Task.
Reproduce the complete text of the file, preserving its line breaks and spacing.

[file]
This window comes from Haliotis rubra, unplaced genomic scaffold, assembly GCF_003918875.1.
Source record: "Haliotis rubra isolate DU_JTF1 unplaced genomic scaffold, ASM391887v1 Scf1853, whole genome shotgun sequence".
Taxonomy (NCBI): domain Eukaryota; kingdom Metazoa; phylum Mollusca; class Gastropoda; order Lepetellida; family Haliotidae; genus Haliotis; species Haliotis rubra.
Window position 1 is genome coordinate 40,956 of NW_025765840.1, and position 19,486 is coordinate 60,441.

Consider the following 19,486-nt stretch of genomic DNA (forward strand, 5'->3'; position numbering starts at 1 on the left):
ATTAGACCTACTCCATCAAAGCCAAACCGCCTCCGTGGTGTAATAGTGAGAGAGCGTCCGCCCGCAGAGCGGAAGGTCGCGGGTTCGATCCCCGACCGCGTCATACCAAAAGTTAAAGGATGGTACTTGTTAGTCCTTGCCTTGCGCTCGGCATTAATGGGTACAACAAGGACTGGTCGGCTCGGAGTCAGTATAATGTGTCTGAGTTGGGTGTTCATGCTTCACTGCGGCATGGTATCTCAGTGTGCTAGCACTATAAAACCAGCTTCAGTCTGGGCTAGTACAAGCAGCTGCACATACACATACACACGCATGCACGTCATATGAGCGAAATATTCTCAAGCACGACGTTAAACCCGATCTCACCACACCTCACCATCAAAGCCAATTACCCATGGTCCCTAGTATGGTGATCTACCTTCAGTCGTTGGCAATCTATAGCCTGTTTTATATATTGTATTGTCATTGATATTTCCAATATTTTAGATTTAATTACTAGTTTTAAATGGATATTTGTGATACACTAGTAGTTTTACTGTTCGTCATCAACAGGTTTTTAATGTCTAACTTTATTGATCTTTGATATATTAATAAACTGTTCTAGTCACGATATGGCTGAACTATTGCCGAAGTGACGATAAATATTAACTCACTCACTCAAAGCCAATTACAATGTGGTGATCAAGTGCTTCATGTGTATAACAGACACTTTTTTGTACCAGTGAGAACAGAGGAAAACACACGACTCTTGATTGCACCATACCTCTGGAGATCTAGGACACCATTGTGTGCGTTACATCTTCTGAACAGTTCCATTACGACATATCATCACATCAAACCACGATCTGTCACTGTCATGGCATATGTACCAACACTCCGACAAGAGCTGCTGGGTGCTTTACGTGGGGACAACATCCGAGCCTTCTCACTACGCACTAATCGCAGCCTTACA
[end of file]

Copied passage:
This window comes from Haliotis rubra, unplaced genomic scaffold, assembly GCF_003918875.1.
Source record: "Haliotis rubra isolate DU_JTF1 unplaced genomic scaffold, ASM391887v1 Scf1853, whole genome shotgun sequence".
Taxonomy (NCBI): domain Eukaryota; kingdom Metazoa; phylum Mollusca; class Gastropoda; order Lepetellida; family Haliotidae; genus Haliotis; species Haliotis rubra.
Window position 1 is genome coordinate 40,956 of NW_025765840.1, and position 19,486 is coordinate 60,441.

Consider the following 19,486-nt stretch of genomic DNA (forward strand, 5'->3'; position numbering starts at 1 on the left):
ATTAGACCTACTCCATCAAAGCCAAACCGCCTCCGTGGTGTAATAGTGAGAGAGCGTCCGCCCGCAGAGCGGAAGGTCGCGGGTTCGATCCCCGACCGCGTCATACCAAAAGTTAAAGGATGGTACTTGTTAGTCCTTGCCTTGCGCTCGGCATTAATGGGTACAACAAGGACTGGTCGGCTCGGAGTCAGTATAATGTGTCTGAGTTGGGTGTTCATGCTTCACTGCGGCATGGTATCTCAGTGTGCTAGCACTATAAAACCAGCTTCAGTCTGGGCTAGTACAAGCAGCTGCACATACACATACACACGCATGCACGTCATATGAGCGAAATATTCTCAAGCACGACGTTAAACCCGATCTCACCACACCTCACCATCAAAGCCAATTACCCATGGTCCCTAGTATGGTGATCTACCTTCAGTCGTTGGCAATCTATAGCCTGTTTTATATATTGTATTGTCATTGATATTTCCAATATTTTAGATTTAATTACTAGTTTTAAATGGATATTTGTGATACACTAGTAGTTTTACTGTTCGTCATCAACAGGTTTTTAATGTCTAACTTTATTGATCTTTGATATATTAATAAACTGTTCTAGTCACGATATGGCTGAACTATTGCCGAAGTGACGATAAATATTAACTCACTCACTCAAAGCCAATTACAATGTGGTGATCAAGTGCTTCATGTGTATAACAGACACTTTTTTGTACCAGTGAGAACAGAGGAAAACACACGACTCTTGATTGCACCATACCTCTGGAGATCTAGGACACCATTGTGTGCGTTACATCTTCTGAACAGTTCCATTACGACATATCATCACATCAAACCACGATCTGTCACTGTCATGGCATATGTACCAACACTCCGACAAGAGCTGCTGGGTGCTTTACGTGGGGACAACATCCGAGCCTTCTCACTACGCACTAATCGCAGCCTTACA